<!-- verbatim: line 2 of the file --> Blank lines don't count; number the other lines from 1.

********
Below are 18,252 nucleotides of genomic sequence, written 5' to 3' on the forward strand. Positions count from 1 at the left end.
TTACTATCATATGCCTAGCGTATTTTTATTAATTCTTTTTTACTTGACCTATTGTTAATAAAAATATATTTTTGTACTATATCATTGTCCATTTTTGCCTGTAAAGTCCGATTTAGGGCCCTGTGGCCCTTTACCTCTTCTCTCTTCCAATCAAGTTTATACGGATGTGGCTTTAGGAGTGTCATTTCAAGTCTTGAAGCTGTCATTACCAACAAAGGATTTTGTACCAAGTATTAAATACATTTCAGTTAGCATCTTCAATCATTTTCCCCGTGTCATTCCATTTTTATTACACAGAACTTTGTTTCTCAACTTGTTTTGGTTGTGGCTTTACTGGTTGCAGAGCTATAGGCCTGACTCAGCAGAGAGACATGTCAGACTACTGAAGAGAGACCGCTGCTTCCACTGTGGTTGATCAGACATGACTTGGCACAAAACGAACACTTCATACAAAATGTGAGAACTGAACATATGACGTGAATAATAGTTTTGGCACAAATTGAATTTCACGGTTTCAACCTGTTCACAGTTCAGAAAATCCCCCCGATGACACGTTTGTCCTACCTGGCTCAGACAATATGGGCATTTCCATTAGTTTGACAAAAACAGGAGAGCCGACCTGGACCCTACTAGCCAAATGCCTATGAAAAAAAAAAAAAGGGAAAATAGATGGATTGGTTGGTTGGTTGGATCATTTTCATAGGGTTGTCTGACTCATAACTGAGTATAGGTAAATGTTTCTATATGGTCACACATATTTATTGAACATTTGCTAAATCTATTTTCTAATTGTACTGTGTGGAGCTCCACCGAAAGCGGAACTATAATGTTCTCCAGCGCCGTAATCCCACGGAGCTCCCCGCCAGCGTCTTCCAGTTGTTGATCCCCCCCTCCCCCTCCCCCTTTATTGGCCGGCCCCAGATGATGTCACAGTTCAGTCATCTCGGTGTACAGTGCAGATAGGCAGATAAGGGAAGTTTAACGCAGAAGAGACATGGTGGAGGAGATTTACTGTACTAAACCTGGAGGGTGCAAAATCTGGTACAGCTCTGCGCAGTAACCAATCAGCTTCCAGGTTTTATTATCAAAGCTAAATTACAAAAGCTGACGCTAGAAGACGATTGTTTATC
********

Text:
TTACTATCATATGCCTAGCGTATTTTTATTAATTCTTTTTTACTTGACCTATTGTTAATAAAAATATATTTTTGTACTATATCATTGTCCATTTTTGCCTGTAAAGTCCGATTTAGGGCCCTGTGGCCCTTTACCTCTTCTCTCTTCCAATCAAGTTTATACGGATGTGGCTTTAGGAGTGTCATTTCAAGTCTTGAAGCTGTCATTACCAACAAAGGATTTTGTACCAAGTATTAAATACATTTCAGTTAGCATCTTCAATCATTTTCCCCGTGTCATTCCATTTTTATTACACAGAACTTTGTTTCTCAACTTGTTTTGGTTGTGGCTTTACTGGTTGCAGAGCTATAGGCCTGACTCAGCAGAGAGACATGTCAGACTACTGAAGAGAGACCGCTGCTTCCACTGTGGTTGATCAGACATGACTTGGCACAAAACGAACACTTCATACAAAATGTGAGAACTGAACATATGACGTGAATAATAGTTTTGGCACAAATTGAATTTCACGGTTTCAACCTGTTCACAGTTCAGAAAATCCCCCCGATGACACGTTTGTCCTACCTGGCTCAGACAATATGGGCATTTCCATTAGTTTGACAAAAACAGGAGAGCCGACCTGGACCCTACTAGCCAAATGCCTATGAAAAAAAAAAAAAGGGAAAATAGATGGATTGGTTGGTTGGTTGGATCATTTTCATAGGGTTGTCTGACTCATAACTGAGTATAGGTAAATGTTTCTATATGGTCACACATATTTATTGAACATTTGCTAAATCTATTTTCTAATTGTACTGTGTGGAGCTCCACCGAAAGCGGAACTATAATGTTCTCCAGCGCCGTAATCCCACGGAGCTCCCCGCCAGCGTCTTCCAGTTGTTGATCCCCCCCTCCCCCTCCCCCTTTATTGGCCGGCCCCAGATGATGTCACAGTTCAGTCATCTCGGTGTACAGTGCAGATAGGCAGATAAGGGAAGTTTAACGCAGAAGAGACATGGTGGAGGAGATTTACTGTACTAAACCTGGAGGGTGCAAAATCTGGTACAGCTCTGCGCAGTAACCAATCAGCTTCCAGGTTTTATTATCAAAGCTAAATTACAAAAGCTGACGCTAGAAGACGATTGTTTATC